If you’re looking for a play to warm the cockles this October, Matthew Dunster’s production of Aleksandr Solzhenitsyn’s 1969 drama probably isn’t for you. It evokes a bleak and cold Russian wasteland, filled with people who have been pushed to the brink of their humanity.
Undoubtedly based on Solzhenitsyn’s own experiences, ‘The Love Girl and the Innocent’ is set in 1945 in a Russian labour camp and is the tale of ex- soldier Nemov, who has been given a 10-year-sentence for counter-revolutionary activities. A crime hundreds of people, including Solzhenitsyn, were convicted of under the reign of Stalin.
Nemov arrives full of good intentions: he’s incorruptible and is ready for hard work. But life inside these places clearly wasn’t a walk in the park and Nemov - played with a sweet vulnerability by Cian Barry - is ground down from the off.
Dunster deftly gets round the play’s many staging issues. Constantly moving in and out of different costume, the 16-strong cast play 50 characters and work hard as they heft big wooden palettes around to change the sets. It’s a fluid and vivid production which focuses on how easy it is to chip away at humanity when life is stripped of any value.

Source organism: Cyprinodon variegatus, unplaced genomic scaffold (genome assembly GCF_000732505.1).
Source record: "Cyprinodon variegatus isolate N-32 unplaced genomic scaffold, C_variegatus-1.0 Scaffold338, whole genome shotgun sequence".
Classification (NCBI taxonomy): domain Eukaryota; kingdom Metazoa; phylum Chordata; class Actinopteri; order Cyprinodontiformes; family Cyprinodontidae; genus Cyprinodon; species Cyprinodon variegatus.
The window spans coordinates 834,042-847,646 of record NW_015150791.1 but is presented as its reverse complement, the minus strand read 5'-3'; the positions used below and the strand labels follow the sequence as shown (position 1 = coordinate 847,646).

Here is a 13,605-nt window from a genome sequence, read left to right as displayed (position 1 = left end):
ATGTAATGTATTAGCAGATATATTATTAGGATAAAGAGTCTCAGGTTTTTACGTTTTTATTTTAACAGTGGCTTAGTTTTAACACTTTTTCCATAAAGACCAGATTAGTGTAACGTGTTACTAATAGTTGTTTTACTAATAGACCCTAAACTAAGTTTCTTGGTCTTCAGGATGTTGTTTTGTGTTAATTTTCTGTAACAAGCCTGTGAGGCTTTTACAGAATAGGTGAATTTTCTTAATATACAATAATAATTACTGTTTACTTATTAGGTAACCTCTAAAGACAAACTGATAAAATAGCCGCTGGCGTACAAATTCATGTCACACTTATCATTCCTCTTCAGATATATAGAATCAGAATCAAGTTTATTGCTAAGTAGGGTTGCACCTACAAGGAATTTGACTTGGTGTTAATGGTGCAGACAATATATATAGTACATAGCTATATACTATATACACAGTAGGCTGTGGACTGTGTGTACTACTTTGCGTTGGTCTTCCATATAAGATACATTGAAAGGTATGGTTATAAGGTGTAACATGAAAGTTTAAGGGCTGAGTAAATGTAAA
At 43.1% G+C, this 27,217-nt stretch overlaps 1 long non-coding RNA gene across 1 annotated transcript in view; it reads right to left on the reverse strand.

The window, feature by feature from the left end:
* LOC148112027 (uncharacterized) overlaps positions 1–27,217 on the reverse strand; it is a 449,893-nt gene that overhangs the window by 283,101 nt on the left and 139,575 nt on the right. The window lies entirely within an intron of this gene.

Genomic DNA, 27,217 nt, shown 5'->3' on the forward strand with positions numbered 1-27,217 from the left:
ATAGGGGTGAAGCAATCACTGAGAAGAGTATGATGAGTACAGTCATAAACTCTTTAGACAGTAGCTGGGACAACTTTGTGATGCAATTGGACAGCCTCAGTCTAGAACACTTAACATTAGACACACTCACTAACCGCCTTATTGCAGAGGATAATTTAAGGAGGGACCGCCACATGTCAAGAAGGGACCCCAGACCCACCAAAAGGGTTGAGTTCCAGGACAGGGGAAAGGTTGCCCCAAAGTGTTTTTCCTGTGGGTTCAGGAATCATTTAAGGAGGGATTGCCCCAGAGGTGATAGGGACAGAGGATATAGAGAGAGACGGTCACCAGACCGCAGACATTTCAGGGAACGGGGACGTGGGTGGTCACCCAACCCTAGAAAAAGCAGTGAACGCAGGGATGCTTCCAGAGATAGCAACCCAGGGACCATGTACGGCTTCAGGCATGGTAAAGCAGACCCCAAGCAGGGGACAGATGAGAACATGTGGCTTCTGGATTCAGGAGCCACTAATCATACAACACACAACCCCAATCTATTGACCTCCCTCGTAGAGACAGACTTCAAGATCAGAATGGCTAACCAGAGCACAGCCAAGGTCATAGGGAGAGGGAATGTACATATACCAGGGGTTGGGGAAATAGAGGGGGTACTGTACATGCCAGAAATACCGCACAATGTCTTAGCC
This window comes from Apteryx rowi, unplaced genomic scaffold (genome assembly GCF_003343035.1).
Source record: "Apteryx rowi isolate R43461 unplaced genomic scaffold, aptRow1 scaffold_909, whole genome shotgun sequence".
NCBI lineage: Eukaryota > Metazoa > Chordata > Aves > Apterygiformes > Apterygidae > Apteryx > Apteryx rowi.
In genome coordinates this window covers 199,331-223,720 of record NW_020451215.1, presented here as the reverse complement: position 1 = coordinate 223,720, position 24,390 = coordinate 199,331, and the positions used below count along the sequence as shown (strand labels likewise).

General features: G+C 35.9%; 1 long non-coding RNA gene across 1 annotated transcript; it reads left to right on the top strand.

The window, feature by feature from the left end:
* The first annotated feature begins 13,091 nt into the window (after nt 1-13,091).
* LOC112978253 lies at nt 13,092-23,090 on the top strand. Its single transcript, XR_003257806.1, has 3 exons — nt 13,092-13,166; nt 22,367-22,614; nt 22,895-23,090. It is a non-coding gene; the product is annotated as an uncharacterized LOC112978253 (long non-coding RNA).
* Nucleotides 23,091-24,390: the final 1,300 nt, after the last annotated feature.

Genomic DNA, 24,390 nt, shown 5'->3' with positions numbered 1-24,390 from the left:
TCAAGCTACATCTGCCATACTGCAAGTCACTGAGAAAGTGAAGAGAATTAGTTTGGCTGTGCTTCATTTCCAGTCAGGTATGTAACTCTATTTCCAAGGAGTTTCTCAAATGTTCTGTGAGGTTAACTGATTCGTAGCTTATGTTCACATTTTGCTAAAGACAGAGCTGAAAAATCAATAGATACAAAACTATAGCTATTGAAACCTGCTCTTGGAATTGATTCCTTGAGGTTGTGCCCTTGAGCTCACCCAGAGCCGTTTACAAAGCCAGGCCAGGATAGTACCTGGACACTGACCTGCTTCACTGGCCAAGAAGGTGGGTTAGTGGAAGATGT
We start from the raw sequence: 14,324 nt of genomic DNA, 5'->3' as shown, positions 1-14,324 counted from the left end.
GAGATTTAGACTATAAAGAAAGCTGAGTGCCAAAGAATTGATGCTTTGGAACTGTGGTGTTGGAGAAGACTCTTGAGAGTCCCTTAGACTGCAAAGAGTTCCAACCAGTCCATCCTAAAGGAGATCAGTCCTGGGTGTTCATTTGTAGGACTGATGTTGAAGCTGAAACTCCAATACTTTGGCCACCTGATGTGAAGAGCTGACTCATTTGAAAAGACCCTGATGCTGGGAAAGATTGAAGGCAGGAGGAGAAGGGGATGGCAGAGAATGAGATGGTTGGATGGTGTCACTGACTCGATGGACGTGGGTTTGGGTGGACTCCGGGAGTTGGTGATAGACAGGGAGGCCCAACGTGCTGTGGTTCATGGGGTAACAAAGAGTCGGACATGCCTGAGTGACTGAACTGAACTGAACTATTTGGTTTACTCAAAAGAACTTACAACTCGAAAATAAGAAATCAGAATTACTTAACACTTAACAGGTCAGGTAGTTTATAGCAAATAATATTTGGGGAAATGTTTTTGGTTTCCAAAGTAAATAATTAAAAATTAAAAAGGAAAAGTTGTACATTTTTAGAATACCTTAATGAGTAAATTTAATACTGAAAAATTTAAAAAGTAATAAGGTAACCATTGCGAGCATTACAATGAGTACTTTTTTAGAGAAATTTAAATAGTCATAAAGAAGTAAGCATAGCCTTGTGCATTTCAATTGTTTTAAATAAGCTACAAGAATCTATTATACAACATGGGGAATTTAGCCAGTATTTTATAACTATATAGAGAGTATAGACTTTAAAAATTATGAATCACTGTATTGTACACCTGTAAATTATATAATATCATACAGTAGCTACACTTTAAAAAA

But the play takes too long to get to its crux. The entirety of the first half is spent introducing us to Nemov and the camp’s myriad inhabitants. It’s only the short second half which speeds up the pace, when Nemov’s love interest is introduced: a girl who gets perks in return for keeping the men with power happy.
Dunster manages to convey the desperation and hell of the camp. It’s just a pity that the piece lacks the drama to really make us care.
By Daisy Bowie-Sell